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Welcome to a series which will explore the rules which crossword setters use and, hopefully, will give solvers pointers towards some of the tell-tale signs of clue construction.
A glib phrase such as “the rules” should be read with caution. At one end of the clue-writing spectrum we have strict Ximenean principles, loose Libertarian at the other, and a great many shades of in-betweenness. The sort of clues that appear in the Telegraph and the Guardian, for example, can be unacceptable to solvers of the Times and Independent. Similarly, the Ximenean requirements of the Times and Independent lead to clues which Telegraph and Guardian solvers might find insufficiently exciting or risk-taking.
I see nothing wrong with Libertarian clues. Regardless of whether or not the rules of grammar and syntax may be broken, the simple fact is that the British cryptic crossword is popular worldwide, and the bigger the audience the more variety should be on offer. You may have a 13×13 cryptic in your free local weekly advertising newspaper, and its clues may offend you with their poor or inaccurate construction, but you can be sure it has a large and avid following who love that crossword for what it is. And this applies to every crossword and to every setter – each has a particular following for whom that style is perfectly suited.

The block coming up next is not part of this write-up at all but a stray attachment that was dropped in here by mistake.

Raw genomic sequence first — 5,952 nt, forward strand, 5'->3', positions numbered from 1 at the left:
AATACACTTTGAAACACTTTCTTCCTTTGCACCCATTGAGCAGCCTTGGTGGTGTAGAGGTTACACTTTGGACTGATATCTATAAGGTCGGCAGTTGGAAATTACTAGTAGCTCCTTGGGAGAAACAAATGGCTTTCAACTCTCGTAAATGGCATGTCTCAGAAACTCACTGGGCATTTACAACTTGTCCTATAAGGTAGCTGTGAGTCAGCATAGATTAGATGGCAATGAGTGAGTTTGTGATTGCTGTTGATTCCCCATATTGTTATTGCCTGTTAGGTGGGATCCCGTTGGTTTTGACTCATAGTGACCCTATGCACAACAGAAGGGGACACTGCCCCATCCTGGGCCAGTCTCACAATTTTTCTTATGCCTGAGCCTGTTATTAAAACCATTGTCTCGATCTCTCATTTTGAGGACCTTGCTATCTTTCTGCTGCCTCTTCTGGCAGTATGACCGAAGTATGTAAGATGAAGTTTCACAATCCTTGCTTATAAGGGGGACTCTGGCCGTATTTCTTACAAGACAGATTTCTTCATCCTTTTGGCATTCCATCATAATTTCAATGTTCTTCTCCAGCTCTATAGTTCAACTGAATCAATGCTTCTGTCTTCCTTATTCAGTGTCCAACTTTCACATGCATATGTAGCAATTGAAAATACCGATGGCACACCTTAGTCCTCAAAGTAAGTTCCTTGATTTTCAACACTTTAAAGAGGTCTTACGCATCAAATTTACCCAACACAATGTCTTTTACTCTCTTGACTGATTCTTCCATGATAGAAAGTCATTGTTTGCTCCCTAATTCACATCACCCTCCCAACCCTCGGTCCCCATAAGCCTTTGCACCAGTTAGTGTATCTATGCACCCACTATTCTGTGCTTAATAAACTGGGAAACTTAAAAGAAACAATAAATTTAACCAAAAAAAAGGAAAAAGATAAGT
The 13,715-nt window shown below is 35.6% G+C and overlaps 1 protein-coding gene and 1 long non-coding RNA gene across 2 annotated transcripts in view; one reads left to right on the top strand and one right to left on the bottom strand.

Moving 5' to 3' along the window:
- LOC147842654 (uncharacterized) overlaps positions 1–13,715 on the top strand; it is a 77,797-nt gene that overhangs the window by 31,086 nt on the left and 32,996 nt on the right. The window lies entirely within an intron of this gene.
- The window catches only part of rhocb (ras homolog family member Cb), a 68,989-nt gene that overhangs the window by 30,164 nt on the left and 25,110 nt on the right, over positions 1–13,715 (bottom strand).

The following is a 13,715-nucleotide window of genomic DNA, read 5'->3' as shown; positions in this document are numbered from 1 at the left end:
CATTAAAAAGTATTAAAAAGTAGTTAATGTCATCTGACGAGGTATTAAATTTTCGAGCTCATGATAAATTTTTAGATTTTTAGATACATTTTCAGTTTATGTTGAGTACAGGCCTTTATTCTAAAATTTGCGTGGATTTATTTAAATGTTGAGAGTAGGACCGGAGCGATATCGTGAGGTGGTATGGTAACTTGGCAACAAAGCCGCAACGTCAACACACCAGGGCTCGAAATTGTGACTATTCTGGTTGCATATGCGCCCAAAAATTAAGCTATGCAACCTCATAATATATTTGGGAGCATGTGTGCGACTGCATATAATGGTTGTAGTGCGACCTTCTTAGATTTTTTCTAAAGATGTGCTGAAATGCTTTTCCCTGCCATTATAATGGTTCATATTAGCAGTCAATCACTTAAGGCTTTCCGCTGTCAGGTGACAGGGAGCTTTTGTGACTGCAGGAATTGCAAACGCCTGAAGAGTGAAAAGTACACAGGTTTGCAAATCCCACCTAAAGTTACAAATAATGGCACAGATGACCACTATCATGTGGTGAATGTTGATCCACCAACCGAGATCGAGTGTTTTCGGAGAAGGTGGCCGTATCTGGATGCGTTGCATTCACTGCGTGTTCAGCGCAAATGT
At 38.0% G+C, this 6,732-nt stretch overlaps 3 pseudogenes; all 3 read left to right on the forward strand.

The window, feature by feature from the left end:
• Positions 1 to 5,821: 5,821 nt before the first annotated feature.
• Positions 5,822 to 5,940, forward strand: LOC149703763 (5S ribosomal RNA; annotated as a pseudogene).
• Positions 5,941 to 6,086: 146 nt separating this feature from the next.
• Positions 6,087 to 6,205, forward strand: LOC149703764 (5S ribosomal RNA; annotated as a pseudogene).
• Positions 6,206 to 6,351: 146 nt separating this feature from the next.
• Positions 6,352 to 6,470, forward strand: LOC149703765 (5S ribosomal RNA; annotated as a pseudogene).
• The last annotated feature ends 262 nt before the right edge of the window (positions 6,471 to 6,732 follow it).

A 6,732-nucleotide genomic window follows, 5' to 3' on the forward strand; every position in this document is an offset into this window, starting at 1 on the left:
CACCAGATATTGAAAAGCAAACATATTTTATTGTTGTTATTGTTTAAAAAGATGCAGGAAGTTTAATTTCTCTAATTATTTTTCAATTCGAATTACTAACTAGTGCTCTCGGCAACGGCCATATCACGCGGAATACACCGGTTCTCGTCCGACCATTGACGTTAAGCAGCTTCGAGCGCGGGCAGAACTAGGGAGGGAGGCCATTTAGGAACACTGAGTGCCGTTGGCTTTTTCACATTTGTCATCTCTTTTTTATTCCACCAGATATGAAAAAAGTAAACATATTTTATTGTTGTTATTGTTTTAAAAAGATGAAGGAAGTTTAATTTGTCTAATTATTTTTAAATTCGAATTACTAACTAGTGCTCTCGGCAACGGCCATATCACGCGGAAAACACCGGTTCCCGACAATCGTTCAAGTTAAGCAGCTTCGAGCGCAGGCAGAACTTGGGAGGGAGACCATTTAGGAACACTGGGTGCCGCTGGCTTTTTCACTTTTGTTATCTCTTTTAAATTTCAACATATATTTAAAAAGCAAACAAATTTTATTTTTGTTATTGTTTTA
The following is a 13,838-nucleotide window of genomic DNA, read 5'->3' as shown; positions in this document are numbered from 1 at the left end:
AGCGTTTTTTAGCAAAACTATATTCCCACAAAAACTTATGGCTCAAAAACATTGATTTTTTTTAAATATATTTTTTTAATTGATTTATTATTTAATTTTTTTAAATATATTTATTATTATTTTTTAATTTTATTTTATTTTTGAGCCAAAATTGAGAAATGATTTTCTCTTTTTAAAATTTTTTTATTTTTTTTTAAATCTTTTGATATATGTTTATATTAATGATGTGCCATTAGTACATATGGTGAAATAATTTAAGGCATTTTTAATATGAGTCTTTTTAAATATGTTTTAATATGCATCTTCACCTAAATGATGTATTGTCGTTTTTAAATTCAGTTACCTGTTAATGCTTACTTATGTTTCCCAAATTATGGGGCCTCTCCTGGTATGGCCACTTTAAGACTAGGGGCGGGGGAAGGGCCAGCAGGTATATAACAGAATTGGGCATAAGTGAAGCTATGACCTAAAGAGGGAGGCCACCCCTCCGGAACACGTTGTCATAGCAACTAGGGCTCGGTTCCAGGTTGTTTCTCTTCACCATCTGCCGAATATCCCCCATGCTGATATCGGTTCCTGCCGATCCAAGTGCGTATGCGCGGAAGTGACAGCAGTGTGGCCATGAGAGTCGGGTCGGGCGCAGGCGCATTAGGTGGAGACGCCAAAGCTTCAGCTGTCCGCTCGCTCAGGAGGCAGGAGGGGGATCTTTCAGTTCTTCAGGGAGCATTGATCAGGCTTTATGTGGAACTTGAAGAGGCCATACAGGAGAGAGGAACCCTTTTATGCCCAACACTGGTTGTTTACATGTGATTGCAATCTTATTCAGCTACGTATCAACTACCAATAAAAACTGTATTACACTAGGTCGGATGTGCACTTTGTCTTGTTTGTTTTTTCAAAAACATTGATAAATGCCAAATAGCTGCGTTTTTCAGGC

For the purposes of these articles, though, I’ll try to stick to Ximenean principles, simply because they tend to be least prone to argument. So, let’s start with:•Anagrams >